Visualizing how your words will present on the page as you write your book can make you aware of what you need to create the piece you're envisioning and devise strategies to get there.

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When you compare the pace of the "substantial happenings" in your work to best-selling books, does yours hold up? Analyzing the structural language of a New York Times best seller can give you a whole new view of writing and how great stories are put together.

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You can succeed in today's marketplace as an independent author. There's data to back that up. Of course, statistics and sales reports won't mean a thing if your book has not been professionally edited or if you rushed through the design process.

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When you conflate, you tighten your writing and move your story forward. With practice and persistence, you can make your lessons more powerful, enjoyable, and universal.

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One way to create a memorable story is to take a minute to let your characters breathe. Build a scene where you exit the narrative structure and allow your readers to bond with the characters.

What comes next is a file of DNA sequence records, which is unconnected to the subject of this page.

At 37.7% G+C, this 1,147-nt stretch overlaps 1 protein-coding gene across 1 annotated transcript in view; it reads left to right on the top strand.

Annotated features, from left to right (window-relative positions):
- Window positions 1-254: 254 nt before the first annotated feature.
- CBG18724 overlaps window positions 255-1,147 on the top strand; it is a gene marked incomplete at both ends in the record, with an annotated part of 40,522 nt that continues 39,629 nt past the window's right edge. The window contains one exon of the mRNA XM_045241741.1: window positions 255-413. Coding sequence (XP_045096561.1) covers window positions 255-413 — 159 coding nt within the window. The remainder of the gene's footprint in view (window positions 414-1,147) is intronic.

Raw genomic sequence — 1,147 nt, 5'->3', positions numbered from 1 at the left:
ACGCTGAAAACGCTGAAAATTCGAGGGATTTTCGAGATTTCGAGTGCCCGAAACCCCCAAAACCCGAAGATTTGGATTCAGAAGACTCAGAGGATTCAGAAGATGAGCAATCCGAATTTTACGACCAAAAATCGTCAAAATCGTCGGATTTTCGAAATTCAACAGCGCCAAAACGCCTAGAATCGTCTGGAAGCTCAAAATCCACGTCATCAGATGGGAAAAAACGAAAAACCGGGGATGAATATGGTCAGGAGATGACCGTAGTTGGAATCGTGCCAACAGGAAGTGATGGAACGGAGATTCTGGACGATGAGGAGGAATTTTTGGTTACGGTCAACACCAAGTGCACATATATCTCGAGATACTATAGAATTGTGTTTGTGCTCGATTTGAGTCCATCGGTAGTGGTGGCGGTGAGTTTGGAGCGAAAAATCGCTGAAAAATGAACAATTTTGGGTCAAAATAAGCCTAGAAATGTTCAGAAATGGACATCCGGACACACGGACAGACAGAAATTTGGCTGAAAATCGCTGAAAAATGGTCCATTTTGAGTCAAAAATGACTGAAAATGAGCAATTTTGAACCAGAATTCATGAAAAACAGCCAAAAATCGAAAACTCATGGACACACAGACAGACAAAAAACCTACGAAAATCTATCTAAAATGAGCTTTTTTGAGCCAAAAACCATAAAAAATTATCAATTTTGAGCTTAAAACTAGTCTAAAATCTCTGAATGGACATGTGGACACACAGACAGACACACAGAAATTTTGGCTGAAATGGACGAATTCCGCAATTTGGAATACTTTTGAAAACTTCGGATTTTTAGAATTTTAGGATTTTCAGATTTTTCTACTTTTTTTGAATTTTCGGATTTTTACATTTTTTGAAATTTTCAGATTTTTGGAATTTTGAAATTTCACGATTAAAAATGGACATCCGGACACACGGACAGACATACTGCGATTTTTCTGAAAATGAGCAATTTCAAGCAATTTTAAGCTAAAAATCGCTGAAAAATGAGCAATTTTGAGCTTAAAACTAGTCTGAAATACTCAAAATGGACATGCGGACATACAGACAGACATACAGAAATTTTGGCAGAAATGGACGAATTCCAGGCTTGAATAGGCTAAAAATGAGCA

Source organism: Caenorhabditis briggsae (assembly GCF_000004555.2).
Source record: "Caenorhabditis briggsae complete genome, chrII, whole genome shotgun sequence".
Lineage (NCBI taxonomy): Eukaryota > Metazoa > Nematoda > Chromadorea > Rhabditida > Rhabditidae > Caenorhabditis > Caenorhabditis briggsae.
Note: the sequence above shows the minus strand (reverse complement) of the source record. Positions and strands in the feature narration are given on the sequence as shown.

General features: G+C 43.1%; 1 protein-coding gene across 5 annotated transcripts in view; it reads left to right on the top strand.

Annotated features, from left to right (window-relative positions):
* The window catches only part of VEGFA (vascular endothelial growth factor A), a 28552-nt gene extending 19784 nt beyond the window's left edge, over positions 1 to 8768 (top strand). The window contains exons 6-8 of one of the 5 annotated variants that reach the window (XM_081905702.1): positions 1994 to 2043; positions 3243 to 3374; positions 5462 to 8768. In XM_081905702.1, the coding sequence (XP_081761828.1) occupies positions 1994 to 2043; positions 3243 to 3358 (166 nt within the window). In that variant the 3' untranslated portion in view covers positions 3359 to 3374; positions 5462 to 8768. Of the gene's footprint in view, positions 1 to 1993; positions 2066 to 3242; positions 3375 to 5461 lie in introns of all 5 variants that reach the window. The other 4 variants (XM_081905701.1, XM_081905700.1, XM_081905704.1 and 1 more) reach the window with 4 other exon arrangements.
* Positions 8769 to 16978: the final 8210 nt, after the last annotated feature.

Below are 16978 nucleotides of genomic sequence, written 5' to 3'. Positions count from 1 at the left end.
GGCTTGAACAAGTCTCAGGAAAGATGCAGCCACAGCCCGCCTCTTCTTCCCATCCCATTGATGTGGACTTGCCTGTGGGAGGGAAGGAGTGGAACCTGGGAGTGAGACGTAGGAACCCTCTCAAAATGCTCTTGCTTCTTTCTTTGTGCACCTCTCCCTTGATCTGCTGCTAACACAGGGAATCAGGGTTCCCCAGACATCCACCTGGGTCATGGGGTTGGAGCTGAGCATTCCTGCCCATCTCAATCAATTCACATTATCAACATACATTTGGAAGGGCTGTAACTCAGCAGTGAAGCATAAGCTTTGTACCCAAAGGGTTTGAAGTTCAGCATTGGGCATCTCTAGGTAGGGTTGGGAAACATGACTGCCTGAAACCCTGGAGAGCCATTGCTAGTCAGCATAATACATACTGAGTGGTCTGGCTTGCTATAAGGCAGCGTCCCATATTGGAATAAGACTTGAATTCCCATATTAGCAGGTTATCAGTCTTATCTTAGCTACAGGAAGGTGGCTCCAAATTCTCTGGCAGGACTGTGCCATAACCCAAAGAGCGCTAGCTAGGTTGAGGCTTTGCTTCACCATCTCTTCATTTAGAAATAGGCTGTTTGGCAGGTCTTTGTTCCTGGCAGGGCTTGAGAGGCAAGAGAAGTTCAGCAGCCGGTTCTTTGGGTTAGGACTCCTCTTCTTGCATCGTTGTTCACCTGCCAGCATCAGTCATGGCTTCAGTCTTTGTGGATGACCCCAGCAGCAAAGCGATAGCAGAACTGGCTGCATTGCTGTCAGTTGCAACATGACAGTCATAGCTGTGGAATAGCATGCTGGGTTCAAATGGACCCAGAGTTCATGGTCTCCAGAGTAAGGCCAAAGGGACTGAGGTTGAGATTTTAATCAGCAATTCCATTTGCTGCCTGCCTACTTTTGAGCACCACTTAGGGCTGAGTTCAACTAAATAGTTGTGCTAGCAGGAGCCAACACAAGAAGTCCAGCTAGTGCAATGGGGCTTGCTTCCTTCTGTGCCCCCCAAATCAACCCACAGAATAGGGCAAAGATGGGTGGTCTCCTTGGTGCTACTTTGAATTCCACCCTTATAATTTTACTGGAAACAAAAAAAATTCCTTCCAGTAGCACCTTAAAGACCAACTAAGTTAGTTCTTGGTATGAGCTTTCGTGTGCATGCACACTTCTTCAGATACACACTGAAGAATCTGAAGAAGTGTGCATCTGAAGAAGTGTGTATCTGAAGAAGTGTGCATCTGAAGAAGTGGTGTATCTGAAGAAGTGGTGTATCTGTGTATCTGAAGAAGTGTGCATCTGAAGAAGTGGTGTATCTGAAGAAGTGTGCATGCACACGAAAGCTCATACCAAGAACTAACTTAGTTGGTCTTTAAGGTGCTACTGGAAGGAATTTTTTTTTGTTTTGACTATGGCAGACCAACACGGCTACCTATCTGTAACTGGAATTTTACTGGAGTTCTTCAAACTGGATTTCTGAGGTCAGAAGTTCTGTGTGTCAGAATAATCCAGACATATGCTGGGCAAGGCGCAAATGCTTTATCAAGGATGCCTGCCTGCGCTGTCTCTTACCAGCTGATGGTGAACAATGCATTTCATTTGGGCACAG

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Discussions about structure tend to offer formulas, though formulas often lead to formulaic stories. But an understanding of narrative structure is important: you have to know the rules before you break them.

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Excerpted from BookBaby's latest guide, 5 Steps To Self Publishing, Part I of our series addresses reasons to self-publish and the importance of professional editing.

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